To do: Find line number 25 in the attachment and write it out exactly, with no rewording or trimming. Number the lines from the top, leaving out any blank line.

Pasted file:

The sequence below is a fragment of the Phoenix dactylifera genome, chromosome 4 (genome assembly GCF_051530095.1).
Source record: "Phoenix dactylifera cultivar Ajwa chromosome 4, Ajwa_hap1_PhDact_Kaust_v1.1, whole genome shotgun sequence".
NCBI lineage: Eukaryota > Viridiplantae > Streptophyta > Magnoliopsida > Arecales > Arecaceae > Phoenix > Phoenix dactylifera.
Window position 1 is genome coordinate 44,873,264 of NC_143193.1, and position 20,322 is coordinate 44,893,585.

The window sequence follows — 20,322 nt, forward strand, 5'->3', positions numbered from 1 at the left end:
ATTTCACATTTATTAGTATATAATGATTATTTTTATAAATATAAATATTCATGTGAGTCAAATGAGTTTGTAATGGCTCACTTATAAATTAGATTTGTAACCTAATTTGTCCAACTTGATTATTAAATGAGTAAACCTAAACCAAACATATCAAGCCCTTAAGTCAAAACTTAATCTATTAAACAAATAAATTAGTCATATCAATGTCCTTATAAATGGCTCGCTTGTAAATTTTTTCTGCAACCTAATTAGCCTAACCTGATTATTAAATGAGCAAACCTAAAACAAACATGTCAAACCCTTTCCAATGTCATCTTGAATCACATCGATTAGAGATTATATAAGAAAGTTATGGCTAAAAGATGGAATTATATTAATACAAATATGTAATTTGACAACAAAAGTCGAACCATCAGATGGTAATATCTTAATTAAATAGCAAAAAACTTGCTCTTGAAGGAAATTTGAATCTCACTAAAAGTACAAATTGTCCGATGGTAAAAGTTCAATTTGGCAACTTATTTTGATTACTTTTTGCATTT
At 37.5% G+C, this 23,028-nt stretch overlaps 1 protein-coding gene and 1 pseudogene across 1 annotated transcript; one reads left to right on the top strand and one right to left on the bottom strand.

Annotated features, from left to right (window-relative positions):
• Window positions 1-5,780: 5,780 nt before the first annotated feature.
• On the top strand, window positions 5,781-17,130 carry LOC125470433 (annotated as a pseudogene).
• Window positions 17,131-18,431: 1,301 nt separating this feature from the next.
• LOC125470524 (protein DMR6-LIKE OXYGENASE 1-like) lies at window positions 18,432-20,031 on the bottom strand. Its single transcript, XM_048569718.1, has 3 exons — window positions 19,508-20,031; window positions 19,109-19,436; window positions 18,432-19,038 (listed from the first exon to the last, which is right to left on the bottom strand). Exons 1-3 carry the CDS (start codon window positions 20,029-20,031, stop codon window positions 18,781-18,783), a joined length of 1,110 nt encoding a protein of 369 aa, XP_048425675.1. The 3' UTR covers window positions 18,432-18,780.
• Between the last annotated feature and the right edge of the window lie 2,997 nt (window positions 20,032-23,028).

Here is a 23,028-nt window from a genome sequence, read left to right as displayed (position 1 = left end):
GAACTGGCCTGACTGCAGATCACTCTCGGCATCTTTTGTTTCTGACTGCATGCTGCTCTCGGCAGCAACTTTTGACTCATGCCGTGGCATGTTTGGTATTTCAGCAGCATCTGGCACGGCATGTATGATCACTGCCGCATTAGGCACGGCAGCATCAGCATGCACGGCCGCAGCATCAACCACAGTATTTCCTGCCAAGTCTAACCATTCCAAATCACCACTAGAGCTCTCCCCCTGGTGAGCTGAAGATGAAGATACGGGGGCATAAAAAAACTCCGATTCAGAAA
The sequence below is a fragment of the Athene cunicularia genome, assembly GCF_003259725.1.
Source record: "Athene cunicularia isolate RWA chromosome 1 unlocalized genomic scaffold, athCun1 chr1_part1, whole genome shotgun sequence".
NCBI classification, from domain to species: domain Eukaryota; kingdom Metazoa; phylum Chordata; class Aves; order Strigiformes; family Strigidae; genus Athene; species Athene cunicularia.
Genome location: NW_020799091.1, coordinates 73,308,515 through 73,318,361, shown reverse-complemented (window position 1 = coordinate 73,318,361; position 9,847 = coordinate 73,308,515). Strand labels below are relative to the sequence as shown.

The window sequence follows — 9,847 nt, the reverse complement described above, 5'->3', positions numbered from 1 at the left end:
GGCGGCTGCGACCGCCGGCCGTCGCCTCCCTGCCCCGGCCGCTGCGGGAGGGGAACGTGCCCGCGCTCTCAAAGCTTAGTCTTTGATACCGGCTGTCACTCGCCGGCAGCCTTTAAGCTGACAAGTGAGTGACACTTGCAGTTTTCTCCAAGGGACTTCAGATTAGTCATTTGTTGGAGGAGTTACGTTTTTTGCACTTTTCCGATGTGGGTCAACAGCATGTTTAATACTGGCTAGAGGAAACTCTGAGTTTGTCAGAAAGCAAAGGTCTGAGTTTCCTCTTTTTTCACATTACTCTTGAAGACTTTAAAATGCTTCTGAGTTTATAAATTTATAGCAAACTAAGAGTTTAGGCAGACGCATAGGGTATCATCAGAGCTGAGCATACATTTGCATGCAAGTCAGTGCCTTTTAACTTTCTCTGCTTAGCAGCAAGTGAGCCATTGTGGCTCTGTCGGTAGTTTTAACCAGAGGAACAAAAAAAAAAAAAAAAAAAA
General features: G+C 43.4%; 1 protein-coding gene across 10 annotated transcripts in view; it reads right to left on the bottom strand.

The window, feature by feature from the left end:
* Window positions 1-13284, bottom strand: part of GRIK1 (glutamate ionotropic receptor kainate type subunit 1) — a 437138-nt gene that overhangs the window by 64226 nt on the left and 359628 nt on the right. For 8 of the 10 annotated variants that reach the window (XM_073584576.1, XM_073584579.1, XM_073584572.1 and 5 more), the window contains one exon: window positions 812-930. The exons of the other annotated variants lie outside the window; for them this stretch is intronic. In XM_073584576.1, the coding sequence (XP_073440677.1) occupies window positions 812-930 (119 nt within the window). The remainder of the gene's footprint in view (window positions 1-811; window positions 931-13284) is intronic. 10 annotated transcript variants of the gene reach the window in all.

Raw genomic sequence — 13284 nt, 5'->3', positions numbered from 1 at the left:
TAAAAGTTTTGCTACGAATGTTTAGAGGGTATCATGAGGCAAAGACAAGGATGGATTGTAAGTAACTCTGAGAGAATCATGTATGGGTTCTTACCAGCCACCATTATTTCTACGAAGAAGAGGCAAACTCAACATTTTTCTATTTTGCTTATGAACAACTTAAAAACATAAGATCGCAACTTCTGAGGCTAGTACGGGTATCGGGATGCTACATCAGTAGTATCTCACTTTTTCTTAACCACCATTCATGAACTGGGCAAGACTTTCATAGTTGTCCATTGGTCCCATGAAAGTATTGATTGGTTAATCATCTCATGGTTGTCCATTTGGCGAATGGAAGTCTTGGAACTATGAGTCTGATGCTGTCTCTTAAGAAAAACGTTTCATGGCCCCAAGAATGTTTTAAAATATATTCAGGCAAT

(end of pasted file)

Raw genomic sequence — 13284 nt, 5'->3', positions numbered from 1 at the left: